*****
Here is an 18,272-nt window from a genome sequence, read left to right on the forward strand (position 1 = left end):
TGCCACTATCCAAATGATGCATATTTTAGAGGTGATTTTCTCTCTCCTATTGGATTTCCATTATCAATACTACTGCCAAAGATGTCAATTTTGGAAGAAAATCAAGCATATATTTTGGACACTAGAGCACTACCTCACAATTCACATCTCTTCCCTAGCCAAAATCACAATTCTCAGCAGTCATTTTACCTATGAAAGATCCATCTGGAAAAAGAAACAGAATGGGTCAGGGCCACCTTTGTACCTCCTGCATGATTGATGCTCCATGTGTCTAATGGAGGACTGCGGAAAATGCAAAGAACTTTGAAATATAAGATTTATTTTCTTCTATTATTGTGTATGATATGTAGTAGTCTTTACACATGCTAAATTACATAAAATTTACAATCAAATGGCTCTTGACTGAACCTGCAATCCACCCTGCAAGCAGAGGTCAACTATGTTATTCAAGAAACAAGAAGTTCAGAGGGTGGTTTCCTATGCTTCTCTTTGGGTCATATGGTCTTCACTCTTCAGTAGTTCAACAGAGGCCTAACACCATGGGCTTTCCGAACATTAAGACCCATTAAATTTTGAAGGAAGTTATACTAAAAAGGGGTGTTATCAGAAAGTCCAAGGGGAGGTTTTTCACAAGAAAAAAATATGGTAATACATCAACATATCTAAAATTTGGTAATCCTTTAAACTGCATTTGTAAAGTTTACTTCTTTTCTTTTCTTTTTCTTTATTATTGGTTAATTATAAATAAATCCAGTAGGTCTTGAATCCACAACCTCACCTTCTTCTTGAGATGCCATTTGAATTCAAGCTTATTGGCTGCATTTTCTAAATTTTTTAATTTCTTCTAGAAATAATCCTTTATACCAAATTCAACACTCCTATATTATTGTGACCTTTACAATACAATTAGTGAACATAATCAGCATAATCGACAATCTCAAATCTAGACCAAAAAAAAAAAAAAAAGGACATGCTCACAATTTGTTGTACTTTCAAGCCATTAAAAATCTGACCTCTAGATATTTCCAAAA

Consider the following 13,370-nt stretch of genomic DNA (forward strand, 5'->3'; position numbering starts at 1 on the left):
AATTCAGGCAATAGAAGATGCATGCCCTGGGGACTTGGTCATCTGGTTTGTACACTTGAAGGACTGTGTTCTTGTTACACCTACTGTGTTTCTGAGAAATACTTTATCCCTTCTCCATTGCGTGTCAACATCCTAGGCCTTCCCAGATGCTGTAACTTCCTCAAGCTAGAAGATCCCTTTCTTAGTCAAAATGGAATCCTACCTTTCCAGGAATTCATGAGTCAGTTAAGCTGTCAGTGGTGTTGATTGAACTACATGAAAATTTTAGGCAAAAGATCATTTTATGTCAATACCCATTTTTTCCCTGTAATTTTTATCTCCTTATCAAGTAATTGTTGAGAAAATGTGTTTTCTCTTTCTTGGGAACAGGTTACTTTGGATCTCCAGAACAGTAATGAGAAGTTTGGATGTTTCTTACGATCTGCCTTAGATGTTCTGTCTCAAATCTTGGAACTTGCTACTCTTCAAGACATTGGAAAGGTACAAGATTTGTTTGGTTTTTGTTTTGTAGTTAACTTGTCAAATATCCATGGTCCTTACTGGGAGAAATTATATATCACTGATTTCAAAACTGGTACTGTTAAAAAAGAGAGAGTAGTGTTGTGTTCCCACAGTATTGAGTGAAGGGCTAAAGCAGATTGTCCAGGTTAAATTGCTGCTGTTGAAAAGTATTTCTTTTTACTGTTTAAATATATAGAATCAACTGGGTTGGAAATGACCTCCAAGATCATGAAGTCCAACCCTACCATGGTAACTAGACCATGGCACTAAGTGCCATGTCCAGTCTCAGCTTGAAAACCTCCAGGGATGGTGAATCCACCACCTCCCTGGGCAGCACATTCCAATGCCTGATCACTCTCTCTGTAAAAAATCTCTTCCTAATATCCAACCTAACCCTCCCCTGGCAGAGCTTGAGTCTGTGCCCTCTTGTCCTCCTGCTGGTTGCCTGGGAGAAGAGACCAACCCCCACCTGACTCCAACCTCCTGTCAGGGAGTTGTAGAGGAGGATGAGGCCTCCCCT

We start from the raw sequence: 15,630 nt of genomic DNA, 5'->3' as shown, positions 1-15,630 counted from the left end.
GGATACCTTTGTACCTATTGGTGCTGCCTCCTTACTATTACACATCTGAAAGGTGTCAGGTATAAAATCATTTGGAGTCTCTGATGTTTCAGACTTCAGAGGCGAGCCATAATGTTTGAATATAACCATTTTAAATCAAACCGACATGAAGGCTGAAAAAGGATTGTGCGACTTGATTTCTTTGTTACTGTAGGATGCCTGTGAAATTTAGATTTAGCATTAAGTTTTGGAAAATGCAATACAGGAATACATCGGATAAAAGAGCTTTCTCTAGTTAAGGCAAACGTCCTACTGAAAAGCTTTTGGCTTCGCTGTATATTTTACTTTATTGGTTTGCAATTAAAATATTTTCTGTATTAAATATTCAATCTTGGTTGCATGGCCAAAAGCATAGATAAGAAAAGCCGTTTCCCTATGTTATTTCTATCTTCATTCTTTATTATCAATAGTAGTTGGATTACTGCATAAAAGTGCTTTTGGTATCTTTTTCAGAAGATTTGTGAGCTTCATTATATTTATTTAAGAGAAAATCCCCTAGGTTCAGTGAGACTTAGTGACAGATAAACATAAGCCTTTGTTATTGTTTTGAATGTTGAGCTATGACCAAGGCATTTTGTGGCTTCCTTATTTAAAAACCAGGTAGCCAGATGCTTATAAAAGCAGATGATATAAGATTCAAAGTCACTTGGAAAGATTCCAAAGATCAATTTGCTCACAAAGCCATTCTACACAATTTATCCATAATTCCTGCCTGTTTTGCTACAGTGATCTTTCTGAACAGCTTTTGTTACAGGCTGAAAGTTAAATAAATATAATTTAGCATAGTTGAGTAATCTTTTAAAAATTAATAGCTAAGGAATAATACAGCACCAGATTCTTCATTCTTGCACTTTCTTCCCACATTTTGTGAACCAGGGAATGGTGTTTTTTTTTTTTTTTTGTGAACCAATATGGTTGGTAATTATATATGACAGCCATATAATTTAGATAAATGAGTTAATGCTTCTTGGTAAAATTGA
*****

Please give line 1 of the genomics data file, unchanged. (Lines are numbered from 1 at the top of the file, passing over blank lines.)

Here is an 18,272-nt window from a genome sequence, read left to right on the forward strand (position 1 = left end):